Back in August or September we realized and accepted that this year’s holidays would not be what we would have liked. Without some drastic changes in the reality in which we were living, we knew we would spend Thanksgiving, Christmas, and New Years on our own, as we’ve spent the majority of 2020. It was disappointing, but not the worst possible thing.

The fall has been a challenge for all of us, adapting to teaching and learning virtually and without all of social interactions we clearly need. As a family of four we are immensely fortunate for many different reasons. We have plenty of space to be together or apart at home. We have outdoor areas to enjoy. We have, for nine months now, gotten along far better than anticipated. For all of that I am truly grateful.

The theater near my school. Onward is either ironic or a mantra I need to adopt.

And yet.

At the end of Christmas Day I broke. Completely. For three days now I’ve been broken.

Final revisions on my book manuscript are due in a few weeks and I keep opening and closing drafts. There are piles of stuff in our kitchen area left from reorganizing and cleaning cabinets and I look at them and walk away. When I sleep I have strange dreams that feel almost like hallucinations.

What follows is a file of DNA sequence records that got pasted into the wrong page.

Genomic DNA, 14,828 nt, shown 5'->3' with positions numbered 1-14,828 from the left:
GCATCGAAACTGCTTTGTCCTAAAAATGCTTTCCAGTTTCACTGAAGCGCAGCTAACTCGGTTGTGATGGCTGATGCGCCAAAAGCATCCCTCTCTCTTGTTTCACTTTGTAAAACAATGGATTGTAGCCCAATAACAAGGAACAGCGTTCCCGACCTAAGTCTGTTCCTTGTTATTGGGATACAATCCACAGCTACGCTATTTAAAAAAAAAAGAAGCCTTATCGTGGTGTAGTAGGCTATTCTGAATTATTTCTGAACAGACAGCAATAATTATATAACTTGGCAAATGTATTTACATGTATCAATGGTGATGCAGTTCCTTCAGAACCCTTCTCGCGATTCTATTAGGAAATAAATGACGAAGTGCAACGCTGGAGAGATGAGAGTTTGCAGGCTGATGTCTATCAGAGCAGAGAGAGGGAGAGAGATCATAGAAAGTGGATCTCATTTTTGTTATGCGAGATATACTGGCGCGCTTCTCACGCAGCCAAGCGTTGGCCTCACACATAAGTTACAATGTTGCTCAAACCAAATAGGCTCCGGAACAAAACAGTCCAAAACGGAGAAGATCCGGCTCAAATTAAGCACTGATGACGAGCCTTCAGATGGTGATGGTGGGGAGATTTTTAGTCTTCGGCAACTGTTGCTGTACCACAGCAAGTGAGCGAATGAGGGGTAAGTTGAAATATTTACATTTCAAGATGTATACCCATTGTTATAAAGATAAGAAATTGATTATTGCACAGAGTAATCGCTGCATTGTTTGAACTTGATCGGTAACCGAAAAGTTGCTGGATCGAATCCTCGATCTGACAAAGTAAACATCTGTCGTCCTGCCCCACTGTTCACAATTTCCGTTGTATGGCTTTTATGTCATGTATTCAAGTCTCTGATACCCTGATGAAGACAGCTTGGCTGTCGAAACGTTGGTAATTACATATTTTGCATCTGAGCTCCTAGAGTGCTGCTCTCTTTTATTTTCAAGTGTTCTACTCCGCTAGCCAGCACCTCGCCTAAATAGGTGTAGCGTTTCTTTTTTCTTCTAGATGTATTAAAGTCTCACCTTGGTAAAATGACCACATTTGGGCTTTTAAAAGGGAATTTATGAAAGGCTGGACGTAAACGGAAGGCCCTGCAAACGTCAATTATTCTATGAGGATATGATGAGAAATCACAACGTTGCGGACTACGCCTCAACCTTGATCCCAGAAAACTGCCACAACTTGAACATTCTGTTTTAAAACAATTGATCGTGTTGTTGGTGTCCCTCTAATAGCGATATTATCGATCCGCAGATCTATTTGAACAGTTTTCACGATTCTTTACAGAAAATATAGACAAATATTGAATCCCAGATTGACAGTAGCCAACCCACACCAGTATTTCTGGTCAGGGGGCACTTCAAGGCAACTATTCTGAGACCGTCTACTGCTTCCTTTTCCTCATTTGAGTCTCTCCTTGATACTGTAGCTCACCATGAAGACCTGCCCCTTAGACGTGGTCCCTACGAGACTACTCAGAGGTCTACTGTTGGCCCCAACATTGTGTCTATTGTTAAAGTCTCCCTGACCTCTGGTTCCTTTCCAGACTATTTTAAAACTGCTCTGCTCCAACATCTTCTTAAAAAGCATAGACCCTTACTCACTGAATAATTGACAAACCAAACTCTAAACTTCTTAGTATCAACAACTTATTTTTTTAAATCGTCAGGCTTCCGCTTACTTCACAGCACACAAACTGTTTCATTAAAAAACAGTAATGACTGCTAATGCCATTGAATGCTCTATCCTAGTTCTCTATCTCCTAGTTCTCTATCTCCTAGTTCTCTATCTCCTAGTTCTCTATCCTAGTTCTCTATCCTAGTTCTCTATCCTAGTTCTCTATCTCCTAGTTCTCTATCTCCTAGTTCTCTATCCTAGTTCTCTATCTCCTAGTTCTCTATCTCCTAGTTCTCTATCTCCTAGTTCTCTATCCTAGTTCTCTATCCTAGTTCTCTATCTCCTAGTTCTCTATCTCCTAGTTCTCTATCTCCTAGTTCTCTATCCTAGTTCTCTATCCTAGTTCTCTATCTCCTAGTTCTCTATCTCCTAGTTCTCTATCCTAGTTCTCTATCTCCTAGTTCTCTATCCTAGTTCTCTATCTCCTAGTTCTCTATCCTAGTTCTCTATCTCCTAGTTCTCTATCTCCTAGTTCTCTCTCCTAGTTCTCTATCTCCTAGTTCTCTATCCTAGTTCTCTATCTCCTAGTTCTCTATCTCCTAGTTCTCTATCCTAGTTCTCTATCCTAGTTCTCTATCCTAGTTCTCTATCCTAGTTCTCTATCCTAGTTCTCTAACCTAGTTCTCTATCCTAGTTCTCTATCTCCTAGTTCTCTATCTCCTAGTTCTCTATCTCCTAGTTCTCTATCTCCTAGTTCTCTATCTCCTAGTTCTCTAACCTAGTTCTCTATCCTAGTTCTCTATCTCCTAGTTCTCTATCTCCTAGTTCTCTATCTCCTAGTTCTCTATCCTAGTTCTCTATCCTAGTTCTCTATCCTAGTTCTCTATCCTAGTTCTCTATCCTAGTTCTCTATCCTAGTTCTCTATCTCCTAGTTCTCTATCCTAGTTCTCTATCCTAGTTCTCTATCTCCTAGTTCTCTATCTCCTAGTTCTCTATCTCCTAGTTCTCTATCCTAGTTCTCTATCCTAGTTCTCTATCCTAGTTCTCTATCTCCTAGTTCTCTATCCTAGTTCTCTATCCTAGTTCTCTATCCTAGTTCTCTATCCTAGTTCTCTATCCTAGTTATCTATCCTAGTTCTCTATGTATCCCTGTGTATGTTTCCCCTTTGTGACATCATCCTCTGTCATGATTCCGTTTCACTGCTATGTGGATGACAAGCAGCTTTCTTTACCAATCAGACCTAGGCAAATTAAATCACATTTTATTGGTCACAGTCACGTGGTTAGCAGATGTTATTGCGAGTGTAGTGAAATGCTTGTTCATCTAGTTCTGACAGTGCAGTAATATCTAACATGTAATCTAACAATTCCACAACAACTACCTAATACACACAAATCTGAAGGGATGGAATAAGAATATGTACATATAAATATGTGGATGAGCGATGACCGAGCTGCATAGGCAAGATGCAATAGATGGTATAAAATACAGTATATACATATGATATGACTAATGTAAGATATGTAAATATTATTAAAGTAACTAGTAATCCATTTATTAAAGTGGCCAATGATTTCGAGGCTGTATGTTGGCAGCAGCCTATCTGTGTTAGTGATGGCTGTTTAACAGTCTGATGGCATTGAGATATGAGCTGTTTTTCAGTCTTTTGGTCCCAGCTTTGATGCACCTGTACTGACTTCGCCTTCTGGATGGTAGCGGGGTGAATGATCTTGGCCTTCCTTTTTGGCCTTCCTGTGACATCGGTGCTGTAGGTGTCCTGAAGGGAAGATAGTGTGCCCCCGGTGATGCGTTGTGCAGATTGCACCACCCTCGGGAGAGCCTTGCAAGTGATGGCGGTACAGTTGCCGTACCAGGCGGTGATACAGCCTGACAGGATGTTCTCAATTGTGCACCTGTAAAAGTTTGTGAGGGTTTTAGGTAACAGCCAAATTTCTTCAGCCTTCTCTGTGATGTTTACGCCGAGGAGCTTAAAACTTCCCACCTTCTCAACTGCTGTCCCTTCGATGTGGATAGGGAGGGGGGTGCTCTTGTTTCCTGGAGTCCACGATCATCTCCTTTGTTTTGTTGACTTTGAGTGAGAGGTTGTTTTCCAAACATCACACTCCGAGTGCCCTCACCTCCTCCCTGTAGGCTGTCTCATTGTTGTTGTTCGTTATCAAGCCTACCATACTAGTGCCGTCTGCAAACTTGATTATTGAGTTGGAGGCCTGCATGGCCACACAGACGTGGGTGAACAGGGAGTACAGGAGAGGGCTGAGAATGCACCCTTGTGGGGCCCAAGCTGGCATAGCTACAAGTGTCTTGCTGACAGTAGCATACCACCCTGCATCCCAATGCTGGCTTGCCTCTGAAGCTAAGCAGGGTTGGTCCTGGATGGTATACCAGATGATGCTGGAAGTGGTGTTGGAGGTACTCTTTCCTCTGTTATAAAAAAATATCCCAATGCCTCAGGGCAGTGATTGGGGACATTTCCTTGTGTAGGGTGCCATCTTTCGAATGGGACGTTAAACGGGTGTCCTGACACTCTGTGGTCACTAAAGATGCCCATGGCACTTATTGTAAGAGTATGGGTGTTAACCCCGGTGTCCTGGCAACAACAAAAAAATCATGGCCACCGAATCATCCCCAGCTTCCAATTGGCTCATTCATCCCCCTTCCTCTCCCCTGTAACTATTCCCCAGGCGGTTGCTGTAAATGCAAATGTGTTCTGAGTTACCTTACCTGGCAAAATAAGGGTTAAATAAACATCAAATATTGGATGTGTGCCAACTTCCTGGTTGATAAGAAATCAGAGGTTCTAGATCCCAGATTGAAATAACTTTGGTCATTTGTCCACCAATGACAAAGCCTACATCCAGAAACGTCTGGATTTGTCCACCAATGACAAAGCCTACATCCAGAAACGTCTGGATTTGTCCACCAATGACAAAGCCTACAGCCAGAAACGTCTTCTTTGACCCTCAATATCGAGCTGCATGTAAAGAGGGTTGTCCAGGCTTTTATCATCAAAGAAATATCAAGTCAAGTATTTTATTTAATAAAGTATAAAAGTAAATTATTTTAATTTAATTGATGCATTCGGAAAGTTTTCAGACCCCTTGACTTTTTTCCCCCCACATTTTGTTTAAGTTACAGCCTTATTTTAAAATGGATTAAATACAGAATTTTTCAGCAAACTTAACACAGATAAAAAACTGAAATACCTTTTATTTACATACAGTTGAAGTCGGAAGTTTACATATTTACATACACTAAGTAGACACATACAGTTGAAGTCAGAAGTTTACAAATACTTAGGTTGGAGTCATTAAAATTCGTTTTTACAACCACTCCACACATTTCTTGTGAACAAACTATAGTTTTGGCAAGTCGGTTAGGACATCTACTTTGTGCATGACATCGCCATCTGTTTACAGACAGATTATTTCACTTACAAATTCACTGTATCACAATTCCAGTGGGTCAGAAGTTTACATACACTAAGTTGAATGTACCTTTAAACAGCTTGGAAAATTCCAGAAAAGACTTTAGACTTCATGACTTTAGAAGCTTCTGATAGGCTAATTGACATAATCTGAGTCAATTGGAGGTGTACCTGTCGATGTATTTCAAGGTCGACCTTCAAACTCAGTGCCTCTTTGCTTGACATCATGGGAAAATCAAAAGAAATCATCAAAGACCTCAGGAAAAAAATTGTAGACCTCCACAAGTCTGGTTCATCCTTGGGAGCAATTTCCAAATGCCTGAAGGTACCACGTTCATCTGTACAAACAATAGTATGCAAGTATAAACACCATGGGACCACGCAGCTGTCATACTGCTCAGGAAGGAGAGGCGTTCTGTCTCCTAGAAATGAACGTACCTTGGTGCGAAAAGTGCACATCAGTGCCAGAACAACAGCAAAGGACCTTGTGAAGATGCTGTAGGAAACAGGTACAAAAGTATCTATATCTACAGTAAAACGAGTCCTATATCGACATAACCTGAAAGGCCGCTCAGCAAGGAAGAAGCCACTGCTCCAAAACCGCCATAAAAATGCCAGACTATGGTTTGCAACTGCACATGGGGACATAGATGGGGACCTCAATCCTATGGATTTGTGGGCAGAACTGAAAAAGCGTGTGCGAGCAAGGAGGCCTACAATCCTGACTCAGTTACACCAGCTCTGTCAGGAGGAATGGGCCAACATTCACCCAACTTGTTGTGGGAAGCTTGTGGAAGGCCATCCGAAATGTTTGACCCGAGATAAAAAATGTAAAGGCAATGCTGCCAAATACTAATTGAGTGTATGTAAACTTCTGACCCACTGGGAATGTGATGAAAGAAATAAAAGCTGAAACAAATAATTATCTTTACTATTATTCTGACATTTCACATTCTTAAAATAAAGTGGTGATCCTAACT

For three days I have been unable to do the basic things. I’ve had trouble even interacting with my family (who, I’m sure, feel lost just as I do about this).

A part of me is frustrated because I know how much worse this time could have been for me and for all of my family.  I know all the ways things are good for us.

And yet.

Writing this has been hard. Writing is a coping strategy for me. It is a way of processing and working through things. I don’t feel processed. I don’t feel less lost. How much longer that will be true, I do not know.

Writing this has been for me because writing, typically, helps me. It is also for anyone else who may be feeling this way.

One reply

  1. witchyrichy says:

    We missed the holidays last year because of my hip replacement so were looking forward to some quality time with family this year. Instead, we are hunkered down on the farm where, like you, we have it pretty good with fresh food and space for rambling.

    I had a blessed ten days with my family in the fall, but having to connect virtually with my 86-year-old parents on Christmas Day was heartbreaking.

    I have been meditating every day, trying to just sit with the feelings of loss and lostness that are the present moment. I cannot meditate them away any more than you can write them away, but acknowledging and exploring them in these ways is essential.

    Thanks, as always, for your courage to share.

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